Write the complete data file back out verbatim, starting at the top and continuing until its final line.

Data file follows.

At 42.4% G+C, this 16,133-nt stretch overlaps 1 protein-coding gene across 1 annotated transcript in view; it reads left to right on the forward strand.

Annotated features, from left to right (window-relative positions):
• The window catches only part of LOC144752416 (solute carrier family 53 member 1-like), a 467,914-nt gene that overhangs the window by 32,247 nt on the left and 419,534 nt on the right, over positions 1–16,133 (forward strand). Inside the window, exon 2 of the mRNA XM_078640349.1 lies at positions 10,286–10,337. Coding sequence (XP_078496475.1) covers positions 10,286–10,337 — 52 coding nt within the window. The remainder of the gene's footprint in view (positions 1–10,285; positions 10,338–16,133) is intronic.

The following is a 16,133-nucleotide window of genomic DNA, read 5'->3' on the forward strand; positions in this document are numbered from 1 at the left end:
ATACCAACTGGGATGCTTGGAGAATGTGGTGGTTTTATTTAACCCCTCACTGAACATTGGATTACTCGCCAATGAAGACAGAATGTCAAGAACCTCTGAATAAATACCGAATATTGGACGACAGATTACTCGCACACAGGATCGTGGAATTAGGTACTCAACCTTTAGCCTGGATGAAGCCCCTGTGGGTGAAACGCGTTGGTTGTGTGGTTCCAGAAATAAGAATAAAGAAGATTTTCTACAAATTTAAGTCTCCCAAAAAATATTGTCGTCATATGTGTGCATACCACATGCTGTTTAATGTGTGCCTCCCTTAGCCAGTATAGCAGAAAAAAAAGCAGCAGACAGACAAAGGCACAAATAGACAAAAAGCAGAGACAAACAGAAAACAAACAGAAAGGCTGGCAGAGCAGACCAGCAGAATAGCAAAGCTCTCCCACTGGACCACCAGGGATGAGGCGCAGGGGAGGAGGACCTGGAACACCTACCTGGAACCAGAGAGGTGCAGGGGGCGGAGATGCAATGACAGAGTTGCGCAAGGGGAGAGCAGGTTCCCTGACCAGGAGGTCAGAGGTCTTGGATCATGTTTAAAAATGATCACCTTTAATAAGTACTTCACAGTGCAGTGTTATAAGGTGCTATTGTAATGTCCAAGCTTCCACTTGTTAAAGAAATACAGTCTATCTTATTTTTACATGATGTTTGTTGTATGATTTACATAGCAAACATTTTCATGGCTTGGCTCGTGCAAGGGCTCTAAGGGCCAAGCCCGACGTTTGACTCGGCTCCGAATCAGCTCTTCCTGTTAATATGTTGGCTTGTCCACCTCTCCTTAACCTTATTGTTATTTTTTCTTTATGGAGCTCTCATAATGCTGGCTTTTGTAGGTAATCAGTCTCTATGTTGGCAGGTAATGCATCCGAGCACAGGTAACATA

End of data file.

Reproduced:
At 42.4% G+C, this 16,133-nt stretch overlaps 1 protein-coding gene across 1 annotated transcript in view; it reads left to right on the forward strand.

Annotated features, from left to right (window-relative positions):
• The window catches only part of LOC144752416 (solute carrier family 53 member 1-like), a 467,914-nt gene that overhangs the window by 32,247 nt on the left and 419,534 nt on the right, over positions 1–16,133 (forward strand). Inside the window, exon 2 of the mRNA XM_078640349.1 lies at positions 10,286–10,337. Coding sequence (XP_078496475.1) covers positions 10,286–10,337 — 52 coding nt within the window. The remainder of the gene's footprint in view (positions 1–10,285; positions 10,338–16,133) is intronic.

The following is a 16,133-nucleotide window of genomic DNA, read 5'->3' on the forward strand; positions in this document are numbered from 1 at the left end:
ATACCAACTGGGATGCTTGGAGAATGTGGTGGTTTTATTTAACCCCTCACTGAACATTGGATTACTCGCCAATGAAGACAGAATGTCAAGAACCTCTGAATAAATACCGAATATTGGACGACAGATTACTCGCACACAGGATCGTGGAATTAGGTACTCAACCTTTAGCCTGGATGAAGCCCCTGTGGGTGAAACGCGTTGGTTGTGTGGTTCCAGAAATAAGAATAAAGAAGATTTTCTACAAATTTAAGTCTCCCAAAAAATATTGTCGTCATATGTGTGCATACCACATGCTGTTTAATGTGTGCCTCCCTTAGCCAGTATAGCAGAAAAAAAAGCAGCAGACAGACAAAGGCACAAATAGACAAAAAGCAGAGACAAACAGAAAACAAACAGAAAGGCTGGCAGAGCAGACCAGCAGAATAGCAAAGCTCTCCCACTGGACCACCAGGGATGAGGCGCAGGGGAGGAGGACCTGGAACACCTACCTGGAACCAGAGAGGTGCAGGGGGCGGAGATGCAATGACAGAGTTGCGCAAGGGGAGAGCAGGTTCCCTGACCAGGAGGTCAGAGGTCTTGGATCATGTTTAAAAATGATCACCTTTAATAAGTACTTCACAGTGCAGTGTTATAAGGTGCTATTGTAATGTCCAAGCTTCCACTTGTTAAAGAAATACAGTCTATCTTATTTTTACATGATGTTTGTTGTATGATTTACATAGCAAACATTTTCATGGCTTGGCTCGTGCAAGGGCTCTAAGGGCCAAGCCCGACGTTTGACTCGGCTCCGAATCAGCTCTTCCTGTTAATATGTTGGCTTGTCCACCTCTCCTTAACCTTATTGTTATTTTTTCTTTATGGAGCTCTCATAATGCTGGCTTTTGTAGGTAATCAGTCTCTATGTTGGCAGGTAATGCATCCGAGCACAGGTAACATA